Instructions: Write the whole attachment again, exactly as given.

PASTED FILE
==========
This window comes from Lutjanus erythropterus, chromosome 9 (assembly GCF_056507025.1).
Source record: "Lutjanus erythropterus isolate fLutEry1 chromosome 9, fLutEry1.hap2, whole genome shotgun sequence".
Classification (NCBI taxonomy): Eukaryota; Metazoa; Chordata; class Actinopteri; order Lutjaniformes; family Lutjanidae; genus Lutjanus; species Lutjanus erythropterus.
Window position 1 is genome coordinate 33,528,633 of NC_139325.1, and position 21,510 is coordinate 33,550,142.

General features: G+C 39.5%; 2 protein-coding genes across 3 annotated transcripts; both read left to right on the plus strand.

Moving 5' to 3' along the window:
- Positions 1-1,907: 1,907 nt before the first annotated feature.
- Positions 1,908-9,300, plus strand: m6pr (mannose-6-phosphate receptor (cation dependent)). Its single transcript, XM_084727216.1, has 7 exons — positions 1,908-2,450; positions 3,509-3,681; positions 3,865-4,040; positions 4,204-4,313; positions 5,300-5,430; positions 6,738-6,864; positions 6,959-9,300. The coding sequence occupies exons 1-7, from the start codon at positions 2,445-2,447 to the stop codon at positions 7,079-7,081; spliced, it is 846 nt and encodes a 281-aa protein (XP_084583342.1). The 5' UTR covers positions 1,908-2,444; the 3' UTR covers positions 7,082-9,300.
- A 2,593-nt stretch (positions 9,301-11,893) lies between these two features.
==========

This window comes from Lutjanus erythropterus, chromosome 9 (assembly GCF_056507025.1).
Source record: "Lutjanus erythropterus isolate fLutEry1 chromosome 9, fLutEry1.hap2, whole genome shotgun sequence".
Classification (NCBI taxonomy): Eukaryota; Metazoa; Chordata; class Actinopteri; order Lutjaniformes; family Lutjanidae; genus Lutjanus; species Lutjanus erythropterus.
Window position 1 is genome coordinate 33,528,633 of NC_139325.1, and position 21,510 is coordinate 33,550,142.

General features: G+C 39.5%; 2 protein-coding genes across 3 annotated transcripts; both read left to right on the plus strand.

Moving 5' to 3' along the window:
- Positions 1-1,907: 1,907 nt before the first annotated feature.
- Positions 1,908-9,300, plus strand: m6pr (mannose-6-phosphate receptor (cation dependent)). Its single transcript, XM_084727216.1, has 7 exons — positions 1,908-2,450; positions 3,509-3,681; positions 3,865-4,040; positions 4,204-4,313; positions 5,300-5,430; positions 6,738-6,864; positions 6,959-9,300. The coding sequence occupies exons 1-7, from the start codon at positions 2,445-2,447 to the stop codon at positions 7,079-7,081; spliced, it is 846 nt and encodes a 281-aa protein (XP_084583342.1). The 5' UTR covers positions 1,908-2,444; the 3' UTR covers positions 7,082-9,300.
- A 2,593-nt stretch (positions 9,301-11,893) lies between these two features.